SURFconext combines all sorts of technologies in a single collaboration platform, and when all these technologies are working in concert, that’s when SURFconext really shines. But the interweaving of those technologies can also make SURFconext seem complex and daunting at times. In this post I’ll try to shed some light on one of the most important pieces of the SURFconext jigsaw: the Security Assertion Markup Language, or SAML for short.
SAML (or more specifically, SAML version 2.0) is what brings Single-Signon to SURFconext – being able to authenticate only once to your home university (or Identity Provider in SAML parlance) and subsequently login to many applications (or Service Providers) without having to type in a password again. So how does that work?
Actually, although SAML 2.0 is quite complex technology, and its specification comprises many pages divided over multiple documents, only few parts are used in SURFconext and they are really not that hard to understand. What basically happens is that IDP and SP exchange SAML protocol messages through the user’s browser. The SP sends an SAML authentication request message to the IDP, asking to authenticate the user. The IDP typically asks the user for a username and password (although any other method of authentication can be used) and if the password is correct, the IDP sends back a SAML authentication response stating that the user has just logged in successfully at the IDP, together with some proof that the message was indeed sent by the IDP.
So, let’s take a look at what happens when someone wants to log in at a Service Provider (SP) that uses federated authentication for one of its customers (the IDP). For the sake of example, let’s say the SP is Google Apps and the IDP is an organisation called My University, where Alice is a student. The flow of SAML protocol messages can be illustrated in a diagram as follows:
Now, when Alice wants to read her mail using a web browser, she typically navigates to a webpage like https://mail.google.com/a/my-university.nl (step 1 in the diagram above). For a federated Google Apps domain, Google will not ask for a username and password to log in, but instead redirect the browser to the IDP for authentication – step 3 in the diagram. The URL the user is redirected to might look something like (strongly abbreviated):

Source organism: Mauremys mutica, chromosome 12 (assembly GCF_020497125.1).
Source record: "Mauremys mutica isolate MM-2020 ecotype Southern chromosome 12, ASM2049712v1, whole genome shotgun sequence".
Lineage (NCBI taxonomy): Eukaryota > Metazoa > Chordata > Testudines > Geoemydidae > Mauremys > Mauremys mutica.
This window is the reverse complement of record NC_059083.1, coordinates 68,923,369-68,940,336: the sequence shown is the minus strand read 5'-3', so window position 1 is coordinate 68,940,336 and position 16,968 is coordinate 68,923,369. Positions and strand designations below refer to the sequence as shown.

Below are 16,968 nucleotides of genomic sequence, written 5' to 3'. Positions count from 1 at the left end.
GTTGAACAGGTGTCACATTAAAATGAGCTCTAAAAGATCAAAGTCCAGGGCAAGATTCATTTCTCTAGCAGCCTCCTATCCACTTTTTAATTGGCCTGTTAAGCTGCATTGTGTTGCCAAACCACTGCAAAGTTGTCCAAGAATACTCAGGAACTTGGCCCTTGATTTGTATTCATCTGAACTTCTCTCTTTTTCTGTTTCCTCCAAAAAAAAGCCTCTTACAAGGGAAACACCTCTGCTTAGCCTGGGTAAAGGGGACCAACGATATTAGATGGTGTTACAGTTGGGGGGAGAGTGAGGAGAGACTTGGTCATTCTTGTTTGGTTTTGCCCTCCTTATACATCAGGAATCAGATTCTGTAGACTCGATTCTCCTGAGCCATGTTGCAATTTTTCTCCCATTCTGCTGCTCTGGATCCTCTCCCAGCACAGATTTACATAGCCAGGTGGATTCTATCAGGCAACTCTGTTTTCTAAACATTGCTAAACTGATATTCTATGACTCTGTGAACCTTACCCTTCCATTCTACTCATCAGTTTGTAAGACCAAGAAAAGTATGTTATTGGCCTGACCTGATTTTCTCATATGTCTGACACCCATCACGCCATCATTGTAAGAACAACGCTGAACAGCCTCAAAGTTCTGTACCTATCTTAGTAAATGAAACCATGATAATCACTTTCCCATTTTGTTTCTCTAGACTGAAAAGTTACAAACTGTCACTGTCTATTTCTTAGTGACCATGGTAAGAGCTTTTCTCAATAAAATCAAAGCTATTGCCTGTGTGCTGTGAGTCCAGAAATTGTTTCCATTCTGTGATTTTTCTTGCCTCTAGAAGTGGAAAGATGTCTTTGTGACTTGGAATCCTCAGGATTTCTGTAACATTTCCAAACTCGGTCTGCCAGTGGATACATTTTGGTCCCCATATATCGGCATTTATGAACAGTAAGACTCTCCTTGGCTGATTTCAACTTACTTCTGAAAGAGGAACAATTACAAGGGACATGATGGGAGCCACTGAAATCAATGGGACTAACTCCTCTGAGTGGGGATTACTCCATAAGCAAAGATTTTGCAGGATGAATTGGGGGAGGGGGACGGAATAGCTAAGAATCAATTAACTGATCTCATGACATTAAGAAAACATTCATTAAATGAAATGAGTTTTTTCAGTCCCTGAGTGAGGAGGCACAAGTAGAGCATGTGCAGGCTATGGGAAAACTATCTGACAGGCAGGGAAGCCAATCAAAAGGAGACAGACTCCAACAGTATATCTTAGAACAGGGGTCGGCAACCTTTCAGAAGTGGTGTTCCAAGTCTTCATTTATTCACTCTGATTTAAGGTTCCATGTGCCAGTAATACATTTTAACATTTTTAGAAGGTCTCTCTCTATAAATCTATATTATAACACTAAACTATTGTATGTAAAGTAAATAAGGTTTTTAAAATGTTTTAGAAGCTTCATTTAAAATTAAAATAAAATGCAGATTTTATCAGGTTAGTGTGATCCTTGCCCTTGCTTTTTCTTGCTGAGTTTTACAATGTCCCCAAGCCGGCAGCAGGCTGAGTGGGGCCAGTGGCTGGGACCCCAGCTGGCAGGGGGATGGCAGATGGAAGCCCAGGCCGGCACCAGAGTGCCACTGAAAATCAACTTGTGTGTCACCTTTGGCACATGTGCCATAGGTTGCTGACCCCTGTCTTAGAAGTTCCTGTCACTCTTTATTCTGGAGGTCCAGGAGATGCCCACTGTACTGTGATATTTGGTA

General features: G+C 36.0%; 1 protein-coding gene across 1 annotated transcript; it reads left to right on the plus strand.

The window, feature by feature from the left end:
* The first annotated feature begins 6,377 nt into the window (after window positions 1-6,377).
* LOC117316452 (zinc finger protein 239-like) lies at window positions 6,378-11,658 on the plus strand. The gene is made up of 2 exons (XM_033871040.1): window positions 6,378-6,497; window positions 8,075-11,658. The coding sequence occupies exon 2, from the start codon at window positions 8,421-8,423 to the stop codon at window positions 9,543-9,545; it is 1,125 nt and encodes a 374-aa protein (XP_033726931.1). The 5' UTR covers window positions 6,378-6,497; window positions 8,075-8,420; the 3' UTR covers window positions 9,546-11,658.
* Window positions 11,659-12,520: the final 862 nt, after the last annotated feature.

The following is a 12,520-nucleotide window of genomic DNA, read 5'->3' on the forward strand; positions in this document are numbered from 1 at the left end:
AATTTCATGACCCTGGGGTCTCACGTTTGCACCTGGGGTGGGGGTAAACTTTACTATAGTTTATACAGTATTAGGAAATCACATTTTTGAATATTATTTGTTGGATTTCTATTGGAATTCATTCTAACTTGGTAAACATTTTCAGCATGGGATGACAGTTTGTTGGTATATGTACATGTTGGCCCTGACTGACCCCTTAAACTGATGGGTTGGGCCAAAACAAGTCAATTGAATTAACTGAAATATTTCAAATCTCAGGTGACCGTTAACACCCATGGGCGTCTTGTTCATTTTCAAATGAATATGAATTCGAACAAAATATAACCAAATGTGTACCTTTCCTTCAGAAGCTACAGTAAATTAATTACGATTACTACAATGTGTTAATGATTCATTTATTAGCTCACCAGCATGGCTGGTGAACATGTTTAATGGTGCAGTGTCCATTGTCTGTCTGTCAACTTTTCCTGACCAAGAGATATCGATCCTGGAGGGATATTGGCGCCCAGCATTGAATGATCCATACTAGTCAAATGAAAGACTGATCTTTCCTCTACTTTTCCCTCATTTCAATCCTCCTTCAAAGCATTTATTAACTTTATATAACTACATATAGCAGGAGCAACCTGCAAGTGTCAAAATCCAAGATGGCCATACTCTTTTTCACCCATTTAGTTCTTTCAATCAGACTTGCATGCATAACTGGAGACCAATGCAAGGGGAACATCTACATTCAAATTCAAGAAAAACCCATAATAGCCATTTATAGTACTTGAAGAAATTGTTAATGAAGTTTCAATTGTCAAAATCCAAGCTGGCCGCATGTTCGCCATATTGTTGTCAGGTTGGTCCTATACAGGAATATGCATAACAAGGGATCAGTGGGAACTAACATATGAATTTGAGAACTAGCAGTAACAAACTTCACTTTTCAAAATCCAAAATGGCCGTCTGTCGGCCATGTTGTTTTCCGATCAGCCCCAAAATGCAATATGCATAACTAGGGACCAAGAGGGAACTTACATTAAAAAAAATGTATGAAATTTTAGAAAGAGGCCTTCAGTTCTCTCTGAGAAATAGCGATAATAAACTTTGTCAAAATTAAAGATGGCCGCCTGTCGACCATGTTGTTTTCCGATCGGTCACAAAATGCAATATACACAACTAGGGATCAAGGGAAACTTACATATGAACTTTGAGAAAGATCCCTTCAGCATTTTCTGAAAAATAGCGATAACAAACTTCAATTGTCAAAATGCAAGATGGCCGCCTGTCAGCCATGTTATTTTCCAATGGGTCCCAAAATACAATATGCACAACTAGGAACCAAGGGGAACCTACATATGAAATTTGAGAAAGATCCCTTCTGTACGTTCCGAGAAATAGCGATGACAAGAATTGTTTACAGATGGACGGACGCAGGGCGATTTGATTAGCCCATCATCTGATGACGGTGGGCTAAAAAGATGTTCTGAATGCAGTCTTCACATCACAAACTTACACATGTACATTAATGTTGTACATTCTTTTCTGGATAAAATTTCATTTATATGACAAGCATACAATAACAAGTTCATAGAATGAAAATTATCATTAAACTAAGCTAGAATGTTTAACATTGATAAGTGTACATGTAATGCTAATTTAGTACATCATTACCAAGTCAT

Embedded within this redirect message (as the SAMLRequest parameter) is a SAML authentication request message. As SAML is XML-based the complete authentication request message is compressed (to save space in the URL) and encoded (because many characters are not allowed in URLs). If we get rid of the encoding and compression, the SAML message might read something like this (slightly simplified):
In plain English, this message more or less reads “this is a request from Google. Please authenticate the user sending this message, and send the result back to Google”.
When the IDP receives this message and decides to grant Google’s request, it will authenticate Alice by asking her to enter her credentials (unless she already did – for example when having logged in at another service earlier – in which case single sign-on is triggered by simply skipping authentication). After successful authentication, Alice’s browser is sent back to Google at the so called AssertionConsumerService URL (step 6). As before, a SAML protocol message is piggybacking along – this time carrying a SAML authentication response message. When we decode this message, this is in essence what it in looks like:
<Assertion Version="2.0" IssueInstant="2013-02-05T08:29:00Z">
Here, we simplified the message some more, as SAML response messages can be quite verbose. In essence, this message says “this is a message from idp.uni.nl. I have successfully authenticated a user called ‘alice’. This message will expire in a couple of minutes”. One essential piece of information that was deleted from the message above for brevity is an XML digital signature, that is used as proof that the message was indeed sent by idp.uni.nl, and that the message was not tampered with along the way. The digital signature was made using a public key algorithm and the public key needed to verify the signature is embedded in a certificate that is known to Google.
So, when Google receives the SAML authentication response message, it first verifies the XML signature (step 7), checks various conditions (for instance if authentication was successful or if the message expired), extracts the user’s identifier as known to Google (called the NameID – “alice” in our example). If everything is fine, Alice is logged in (step 8) – her mailbox is retrieved and she can start reading her mail.
In effect, there’s a lot more than meets the eye when logging on to an SP using SAML. In the SAML messages above I removed some information to keep the example readable. If you would like to see some real-world SAML, I can recommend a tool called SAML tracer, which works as a Firefox plugin. It adds a viewer window to Firefox that automatically decodes and shows SAML messages. Here’s a screenshot from a real authentication request from Google:
Hopefully, by now you have a better idea of how SAML works. There is a lot more to tell about SAML, but a far as Web Single Sign-on is concerned, this is basically it. You may wonder where exactly SURFconext should be positioned in al this. In fact, SURFconext acts as a proxy between the IDP and the SP. Although this slightly complicates matters when relaying messages between IDPs and SPs, the same basic idea as sketched here applies. And then there are aspects of SAML that I haven’t touched upon, such as metadata and attributes. I’ll save those for another post.
If you have a question or suggestions for my other post, please let me know: mail at email@example.com.